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Bruce Yardley appointed Chief Geologist

Bruce Yardley (Leeds University) has been appointed Chief Geologist by The Radioactive Waste Management Directorate (RWMD) of the Nuclear Decommissioning Authority (NDA).

Chartership news

Chartership Officer Bill Gaskarth reports on a projected new logo for use by CGeols, advice on applications and company training schemes

Climate Change Statement Addendum

The Society has published an addendum to 'Climate Change: Evidence from the Geological Record' (November 2010) taking account of new research

Cracking up in Lincolnshire

Oliver Pritchard, Stephen Hallett, and Timothy Farewell consider the role of soil science in maintaining the British 'evolved road'

Critical metals

Kathryn Goodenough* on a Society-sponsored hunt for the rare metals that underpin new technologies

Déja vu all over again

As Nina Morgan Discovers, the debate over HS2 is nothing new...

Done proud

Ted Nield hails the new refurbished Council Room as evidence that the Society is growing up

Earth Science Week 2014

Fellows - renew, vote for Council, and volunteer for Earth Science Week 2014!  Also - who is honoured in the Society's Awards and Medals 2014.

Fookes celebrated

Peter Fookes (Imperial College, London) celebrated at Society event in honour of Engineering Group Working Parties and their reports

Geology - poor relation?

When are University Earth Science departments going to shed their outmoded obsession with maths, physics and chemistry?

Nancy Tupholme

Nancy Tupholme, Librarian of the Society and the Royal Society, has died, reports Wendy Cawthorne.

Power, splendour and high camp

Ted Nield reviews the refurbishment of the Council Room, Burlington House

The Sir Archibald Geikie Archive at Haslemere Educational Museum

You can help the Haslemere Educational Museum to identify subjects in Sir Archibald Geikie's amazing field notebook sketches, writes John Betterton.

Top bananas

Who are the top 100 UK practising scientists?  The Science Council knows...

Save the bug-pickers!

BugThe world is facing a shortage of micropalaeontologists, and should do something about it, says Alan Lord*.

Geoscientist 22.02 March 2012

Picture: Living planktic foram Globigerinoides ruber, one of the two most important spinose species in warm tropical surface waters. Photo courtesy David Lea, University of California.

Easy to overlook but hard to do without, beavering away unobtrusively on many a petroleum exploration and production borehole you will find a micropalaeontologist. On the basis of the foraminifera, coccoliths or palynomorphs observed in cutting samples, he or she advises the well-site geologist and driller on the stratigraphic level reached, where to set casing points, and so on.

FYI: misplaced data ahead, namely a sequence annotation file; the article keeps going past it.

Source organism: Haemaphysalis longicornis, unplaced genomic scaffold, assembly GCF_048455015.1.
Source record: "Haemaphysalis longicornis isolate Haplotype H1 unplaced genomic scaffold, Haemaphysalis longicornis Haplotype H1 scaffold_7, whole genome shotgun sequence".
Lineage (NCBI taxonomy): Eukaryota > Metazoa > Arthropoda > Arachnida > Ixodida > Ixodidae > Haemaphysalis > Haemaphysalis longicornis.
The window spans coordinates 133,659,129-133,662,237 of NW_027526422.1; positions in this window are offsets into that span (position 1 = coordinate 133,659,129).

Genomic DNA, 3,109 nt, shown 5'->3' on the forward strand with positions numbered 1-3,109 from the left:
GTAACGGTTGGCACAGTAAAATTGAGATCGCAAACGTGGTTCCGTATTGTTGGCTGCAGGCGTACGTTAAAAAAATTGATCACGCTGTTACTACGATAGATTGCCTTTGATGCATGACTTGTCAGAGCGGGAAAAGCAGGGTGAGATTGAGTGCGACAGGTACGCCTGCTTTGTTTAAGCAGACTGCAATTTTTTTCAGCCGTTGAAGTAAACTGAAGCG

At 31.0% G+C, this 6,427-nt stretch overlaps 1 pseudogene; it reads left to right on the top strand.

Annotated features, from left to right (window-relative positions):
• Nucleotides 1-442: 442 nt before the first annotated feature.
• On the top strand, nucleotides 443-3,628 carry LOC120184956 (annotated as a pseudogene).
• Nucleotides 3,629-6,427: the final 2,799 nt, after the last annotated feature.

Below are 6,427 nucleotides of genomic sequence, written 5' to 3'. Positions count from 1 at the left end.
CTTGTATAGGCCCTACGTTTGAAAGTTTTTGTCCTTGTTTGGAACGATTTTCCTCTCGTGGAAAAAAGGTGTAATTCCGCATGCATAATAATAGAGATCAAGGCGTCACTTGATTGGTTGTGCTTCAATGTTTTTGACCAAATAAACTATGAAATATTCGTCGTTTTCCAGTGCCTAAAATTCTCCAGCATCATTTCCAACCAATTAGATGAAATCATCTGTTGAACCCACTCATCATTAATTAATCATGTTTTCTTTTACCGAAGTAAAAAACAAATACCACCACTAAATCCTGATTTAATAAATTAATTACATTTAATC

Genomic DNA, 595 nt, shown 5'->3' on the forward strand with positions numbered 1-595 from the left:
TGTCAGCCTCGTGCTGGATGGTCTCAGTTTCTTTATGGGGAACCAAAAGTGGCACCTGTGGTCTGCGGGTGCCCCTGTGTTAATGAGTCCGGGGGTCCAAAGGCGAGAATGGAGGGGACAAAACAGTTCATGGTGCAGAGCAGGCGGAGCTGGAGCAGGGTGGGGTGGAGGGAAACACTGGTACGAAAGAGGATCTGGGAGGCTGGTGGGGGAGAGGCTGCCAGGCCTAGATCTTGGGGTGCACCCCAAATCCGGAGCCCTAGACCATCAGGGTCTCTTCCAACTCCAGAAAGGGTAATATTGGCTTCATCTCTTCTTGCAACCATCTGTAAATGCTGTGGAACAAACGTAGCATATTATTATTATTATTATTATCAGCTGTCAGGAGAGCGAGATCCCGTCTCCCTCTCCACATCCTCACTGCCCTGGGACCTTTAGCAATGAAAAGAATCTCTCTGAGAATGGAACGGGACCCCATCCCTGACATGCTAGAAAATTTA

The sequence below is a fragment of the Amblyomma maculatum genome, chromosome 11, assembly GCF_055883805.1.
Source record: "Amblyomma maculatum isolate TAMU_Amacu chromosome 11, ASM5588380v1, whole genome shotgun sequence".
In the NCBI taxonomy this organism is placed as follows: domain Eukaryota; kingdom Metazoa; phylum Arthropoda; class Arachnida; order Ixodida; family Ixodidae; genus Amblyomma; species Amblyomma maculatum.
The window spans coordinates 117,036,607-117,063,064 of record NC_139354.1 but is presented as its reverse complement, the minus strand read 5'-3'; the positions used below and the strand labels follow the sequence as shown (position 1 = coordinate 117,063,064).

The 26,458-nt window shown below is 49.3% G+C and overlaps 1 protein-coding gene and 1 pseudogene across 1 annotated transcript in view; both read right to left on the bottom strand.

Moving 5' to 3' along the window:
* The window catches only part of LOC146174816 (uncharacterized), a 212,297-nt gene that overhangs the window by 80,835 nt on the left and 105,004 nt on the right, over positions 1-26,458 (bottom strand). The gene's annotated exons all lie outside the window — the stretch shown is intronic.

This might appear to be ‘mid-20th Century technology’ but it remains relevant today, especially in the vital monitoring of directional drilling within reservoirs. And yet, in little over a decade, the UK has gone from being a net exporter of trained micropalaeontologist biostratigraphers to having to import them. The prospect of a looming global shortage makes even that option less viable in the medium term. A letter from Dr Haydon Bailey FGS in the January 2012 Petroleum Exploration Society of Great Britain (PESGB) Newsletter painted a gloomy picture of an aging skills pool, the 2008 closure of the last UK specialist Masters programme, and fewer youngsters being trained.


The Micropalaeontological Society (TMS) together with PESGB has therefore established an Educational Trust Fund to sponsor graduate students in micropalaeontology with a view to alleviating the problem and to seek industrial funding. The Geological Society strongly supports the initiative, and applauds the launch this year of a new Masters programme at the University of Birmingham.

In recent months GSL, working with CHUGD, BGS, BGA and PESGB, has made representations to government and executive agencies about existing and predicted skills shortages, and the potentially serious negative consequences for the UK economy if they go unaddressed (notwithstanding the reduced level of central funding provided to higher education in general). The Society will continue to point out the contribution geoscience makes to the national economy, and to make the case for a degree of special treatment for certain ‘significantly important and vulnerable subjects’ such as micropalaeontology, geophysics and hydrogeology.

*Professor Alan Lord is Secretary, Foreign and External Affairs.